View the Google Map of the Fashion District in Los Angeles, California

: detail :

View the rest of the map details:

+ MORE



|| Upcoming Exhibition || Photocartographies: Tattered Fragments of the Map
|| 4/14/2009 || 6:14 pm || + Render A Comment || ||

Photocartographies: Tattered Fragments of the Map is a curatorial project materializing in multiple forms: an exhibition, a publication and a series of public programs.

Photography and cartography are entwined in similar processes of subject orientation that structure our experience of social, environmental and virtual landscapes. A map is not a representation so much as a system of propositions. This project reveals mapping itself as a generative process of knowledge creation, a liberatory method for re-imagining and re-imaging our world, its built and natural environments, and the relationship between space and place.

Maps are tied to a history of authority, scientific rationality and practical application, masking the underlying subjectivity and biases of their creation. Satellite-based navigation, the disciplines of geography and, more recently, urban planning, have popularized and proliferated map imagery while helping to cement an aura of unassailable cartographic objectivity. Maps have become ubiquitous tools in our daily lives, and are understandably identified in accordance with a few simple assumptions: they are graphic representations of spatial relations and their creators are technicians bound to graphic systems that reflect a physical reality. However, the true nature of maps is one of distortion, beginning with their projections of three-dimensional surfaces onto two-dimensional frames, and compounded by territorialization, a habit of identifying, naming and claiming. Maps are image-objects in which different conceptions and configurations of time and space are created, not just charted.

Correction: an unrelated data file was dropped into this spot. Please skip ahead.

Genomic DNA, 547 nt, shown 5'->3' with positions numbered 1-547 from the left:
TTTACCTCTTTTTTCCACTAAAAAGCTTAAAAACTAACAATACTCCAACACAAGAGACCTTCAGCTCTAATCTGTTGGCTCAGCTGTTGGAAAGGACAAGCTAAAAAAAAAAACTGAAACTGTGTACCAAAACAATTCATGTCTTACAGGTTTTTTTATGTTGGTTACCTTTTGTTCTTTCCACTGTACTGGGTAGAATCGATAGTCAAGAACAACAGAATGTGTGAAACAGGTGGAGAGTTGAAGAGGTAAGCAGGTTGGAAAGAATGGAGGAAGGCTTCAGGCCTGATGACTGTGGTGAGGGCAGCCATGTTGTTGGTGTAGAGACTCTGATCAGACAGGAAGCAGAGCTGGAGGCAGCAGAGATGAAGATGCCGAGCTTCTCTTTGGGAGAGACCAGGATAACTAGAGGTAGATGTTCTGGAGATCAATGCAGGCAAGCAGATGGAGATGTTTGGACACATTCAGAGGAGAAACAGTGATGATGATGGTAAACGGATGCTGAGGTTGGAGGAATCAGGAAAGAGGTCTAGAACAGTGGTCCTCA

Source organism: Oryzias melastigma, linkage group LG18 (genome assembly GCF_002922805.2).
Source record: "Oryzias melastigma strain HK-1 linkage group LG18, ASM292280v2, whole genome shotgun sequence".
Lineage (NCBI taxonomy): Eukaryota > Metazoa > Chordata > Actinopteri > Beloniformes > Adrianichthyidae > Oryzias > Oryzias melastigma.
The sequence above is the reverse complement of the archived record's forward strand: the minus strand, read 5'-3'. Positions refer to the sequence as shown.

In 1858 Gaspard Felix Tournachon executed the first aerial photographs from a hot air balloon tethered above the Paris skyline. In turn, Baron Haussmann employed this omniscient view to redesign the city, combating its perceived disorder. Over the last 150 years, people have used zeppelins, airplanes, and satellites to photographically capture and archive every piece of our globe with increasing accuracy and frequency.

More recently, public access to maps, as well as the access to their means of production, have been greatly enabled by digital technologies—most notably tools such as Google Earth and freely accessible archives like those offered by the USGS. Borges’ story of mapping the entire Kingdom with exactitude may seem improbably complete. And yet, maps can never escape being part of the world their creators try to represent. Like the photographic image, “The map does not reproduce an unconscious closed in upon itself; it constructs the unconscious” by coding power, politics, and aesthetics. All maps are still projections, and all territories are maps.

Mapping and photography are conceptual frameworks, rather than methods, that inform this project. The exhibition features artwork from Anthony Auerbach, Katherine Bash, Charles Benton, Noah Beil, Mike Hernandez, David Horvitz, David Maisel, Adam Ryder, Oraib Toukan, Angie Waller, and Nikolas Schiller.

Exhibition Opening – May 16, 7:00-10:00
Exhibition @ Gallery 727
727 South Spring Street, downtown Los Angeles
www.TatteredFragments.info


If you are in the Los Angeles area please check out the exhibition! It will be up until July 3rd, 2009.


Click here to view photos from the gallery opening





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Nikolas Schiller is a second-class American citizen living in America's last colony, Washington, DC. This blog is my on-line repository of what I have created or found on-line since May of 2004. If you have any questions or comments, please contact: